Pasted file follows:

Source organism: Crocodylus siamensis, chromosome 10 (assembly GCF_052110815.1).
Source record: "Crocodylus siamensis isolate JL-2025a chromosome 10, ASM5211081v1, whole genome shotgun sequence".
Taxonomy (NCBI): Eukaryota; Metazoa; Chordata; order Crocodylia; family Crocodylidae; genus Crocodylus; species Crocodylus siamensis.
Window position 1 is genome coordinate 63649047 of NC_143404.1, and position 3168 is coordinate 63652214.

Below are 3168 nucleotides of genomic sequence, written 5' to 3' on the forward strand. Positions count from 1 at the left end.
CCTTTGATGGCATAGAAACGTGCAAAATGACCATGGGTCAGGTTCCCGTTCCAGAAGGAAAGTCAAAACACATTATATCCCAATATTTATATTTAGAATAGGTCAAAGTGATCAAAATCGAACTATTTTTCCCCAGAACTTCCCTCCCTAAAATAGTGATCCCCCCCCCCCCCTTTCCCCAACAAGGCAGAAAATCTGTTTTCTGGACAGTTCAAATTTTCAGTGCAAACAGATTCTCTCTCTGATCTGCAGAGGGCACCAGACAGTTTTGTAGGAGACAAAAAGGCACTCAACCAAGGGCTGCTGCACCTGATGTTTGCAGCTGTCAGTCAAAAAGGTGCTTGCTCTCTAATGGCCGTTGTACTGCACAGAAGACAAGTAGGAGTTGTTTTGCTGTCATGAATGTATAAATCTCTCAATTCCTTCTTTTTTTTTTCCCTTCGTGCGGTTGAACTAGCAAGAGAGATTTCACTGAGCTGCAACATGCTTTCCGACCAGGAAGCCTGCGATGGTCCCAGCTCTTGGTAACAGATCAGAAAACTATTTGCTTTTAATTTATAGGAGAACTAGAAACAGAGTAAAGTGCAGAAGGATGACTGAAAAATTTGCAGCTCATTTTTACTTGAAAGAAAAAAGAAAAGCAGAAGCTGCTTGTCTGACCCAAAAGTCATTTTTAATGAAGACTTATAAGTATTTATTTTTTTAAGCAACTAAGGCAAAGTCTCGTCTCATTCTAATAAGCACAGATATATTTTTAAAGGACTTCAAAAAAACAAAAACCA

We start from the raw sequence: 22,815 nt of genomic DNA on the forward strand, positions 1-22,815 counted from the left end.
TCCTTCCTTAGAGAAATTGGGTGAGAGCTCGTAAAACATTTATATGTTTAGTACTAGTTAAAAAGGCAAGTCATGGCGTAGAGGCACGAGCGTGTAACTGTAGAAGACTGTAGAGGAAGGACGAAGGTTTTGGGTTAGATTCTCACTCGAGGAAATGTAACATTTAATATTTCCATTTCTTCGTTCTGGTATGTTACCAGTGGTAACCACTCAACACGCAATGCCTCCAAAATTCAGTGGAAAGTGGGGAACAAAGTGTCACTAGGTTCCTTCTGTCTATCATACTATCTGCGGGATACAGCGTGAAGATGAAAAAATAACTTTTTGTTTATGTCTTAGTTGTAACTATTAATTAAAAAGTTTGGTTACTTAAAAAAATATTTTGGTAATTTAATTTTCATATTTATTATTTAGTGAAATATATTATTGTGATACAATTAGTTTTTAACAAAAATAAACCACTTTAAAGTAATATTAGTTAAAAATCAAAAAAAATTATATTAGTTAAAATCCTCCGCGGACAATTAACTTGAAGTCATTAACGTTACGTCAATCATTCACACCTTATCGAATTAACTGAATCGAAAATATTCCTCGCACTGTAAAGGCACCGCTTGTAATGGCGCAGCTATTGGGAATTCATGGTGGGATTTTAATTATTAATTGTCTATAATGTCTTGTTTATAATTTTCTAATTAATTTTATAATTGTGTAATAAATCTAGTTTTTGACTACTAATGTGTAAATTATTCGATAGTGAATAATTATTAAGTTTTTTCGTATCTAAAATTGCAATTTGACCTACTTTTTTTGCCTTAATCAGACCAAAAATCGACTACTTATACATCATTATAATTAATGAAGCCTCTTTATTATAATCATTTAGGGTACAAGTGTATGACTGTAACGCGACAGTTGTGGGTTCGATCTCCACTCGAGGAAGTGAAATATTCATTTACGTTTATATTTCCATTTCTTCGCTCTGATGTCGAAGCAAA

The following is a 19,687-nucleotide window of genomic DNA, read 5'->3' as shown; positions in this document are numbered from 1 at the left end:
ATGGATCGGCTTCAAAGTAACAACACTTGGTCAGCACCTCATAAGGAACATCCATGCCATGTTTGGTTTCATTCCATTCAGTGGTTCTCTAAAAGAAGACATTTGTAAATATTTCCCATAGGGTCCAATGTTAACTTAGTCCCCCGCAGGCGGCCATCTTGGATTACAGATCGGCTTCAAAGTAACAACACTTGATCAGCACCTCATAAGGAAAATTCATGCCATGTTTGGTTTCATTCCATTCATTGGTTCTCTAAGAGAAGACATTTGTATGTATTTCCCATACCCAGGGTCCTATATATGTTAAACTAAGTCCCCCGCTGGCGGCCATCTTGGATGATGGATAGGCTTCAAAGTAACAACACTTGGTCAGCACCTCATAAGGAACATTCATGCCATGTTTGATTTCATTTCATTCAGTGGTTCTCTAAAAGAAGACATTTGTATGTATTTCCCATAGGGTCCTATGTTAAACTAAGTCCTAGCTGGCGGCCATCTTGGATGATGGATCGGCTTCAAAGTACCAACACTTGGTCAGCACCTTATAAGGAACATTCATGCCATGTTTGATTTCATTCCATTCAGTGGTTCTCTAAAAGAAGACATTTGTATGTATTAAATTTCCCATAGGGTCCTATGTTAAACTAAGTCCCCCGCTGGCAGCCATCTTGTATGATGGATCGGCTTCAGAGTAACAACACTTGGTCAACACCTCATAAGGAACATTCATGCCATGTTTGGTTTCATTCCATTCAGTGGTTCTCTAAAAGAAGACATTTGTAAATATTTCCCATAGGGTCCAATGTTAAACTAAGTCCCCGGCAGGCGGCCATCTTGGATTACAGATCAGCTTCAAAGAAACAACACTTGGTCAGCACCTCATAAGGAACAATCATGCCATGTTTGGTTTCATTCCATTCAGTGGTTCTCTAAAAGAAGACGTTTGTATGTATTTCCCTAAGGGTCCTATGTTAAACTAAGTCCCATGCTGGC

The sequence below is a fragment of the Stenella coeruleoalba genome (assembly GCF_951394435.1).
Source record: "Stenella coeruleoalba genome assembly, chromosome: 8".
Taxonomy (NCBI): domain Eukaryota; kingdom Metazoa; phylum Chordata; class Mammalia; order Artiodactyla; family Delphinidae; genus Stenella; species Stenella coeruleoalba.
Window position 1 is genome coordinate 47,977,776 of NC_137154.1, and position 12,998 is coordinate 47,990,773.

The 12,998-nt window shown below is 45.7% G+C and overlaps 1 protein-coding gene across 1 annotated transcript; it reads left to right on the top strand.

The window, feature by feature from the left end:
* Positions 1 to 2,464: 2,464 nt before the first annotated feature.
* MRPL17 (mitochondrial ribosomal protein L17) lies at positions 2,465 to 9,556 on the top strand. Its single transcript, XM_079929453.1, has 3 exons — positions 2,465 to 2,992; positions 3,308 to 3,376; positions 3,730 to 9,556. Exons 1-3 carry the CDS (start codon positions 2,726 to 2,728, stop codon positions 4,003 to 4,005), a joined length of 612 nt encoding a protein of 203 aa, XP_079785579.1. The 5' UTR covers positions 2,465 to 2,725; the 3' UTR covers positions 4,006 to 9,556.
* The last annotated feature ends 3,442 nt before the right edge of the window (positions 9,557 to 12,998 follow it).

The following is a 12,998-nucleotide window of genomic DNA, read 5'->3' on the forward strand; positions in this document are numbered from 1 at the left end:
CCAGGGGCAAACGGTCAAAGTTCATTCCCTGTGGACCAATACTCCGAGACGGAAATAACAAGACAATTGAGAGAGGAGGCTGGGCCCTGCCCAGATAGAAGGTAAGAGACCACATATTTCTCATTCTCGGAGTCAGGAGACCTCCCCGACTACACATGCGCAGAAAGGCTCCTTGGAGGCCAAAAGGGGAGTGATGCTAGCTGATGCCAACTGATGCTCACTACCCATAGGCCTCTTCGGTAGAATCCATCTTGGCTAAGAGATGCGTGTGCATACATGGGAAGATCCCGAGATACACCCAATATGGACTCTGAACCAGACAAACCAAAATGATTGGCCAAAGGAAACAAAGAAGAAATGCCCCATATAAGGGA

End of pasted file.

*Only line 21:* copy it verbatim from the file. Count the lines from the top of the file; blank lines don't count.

CCAGGGGCAAACGGTCAAAGTTCATTCCCTGTGGACCAATACTCCGAGACGGAAATAACAAGACAATTGAGAGAGGAGGCTGGGCCCTGCCCAGATAGAAGGTAAGAGACCACATATTTCTCATTCTCGGAGTCAGGAGACCTCCCCGACTACACATGCGCAGAAAGGCTCCTTGGAGGCCAAAAGGGGAGTGATGCTAGCTGATGCCAACTGATGCTCACTACCCATAGGCCTCTTCGGTAGAATCCATCTTGGCTAAGAGATGCGTGTGCATACATGGGAAGATCCCGAGATACACCCAATATGGACTCTGAACCAGACAAACCAAAATGATTGGCCAAAGGAAACAAAGAAGAAATGCCCCATATAAGGGA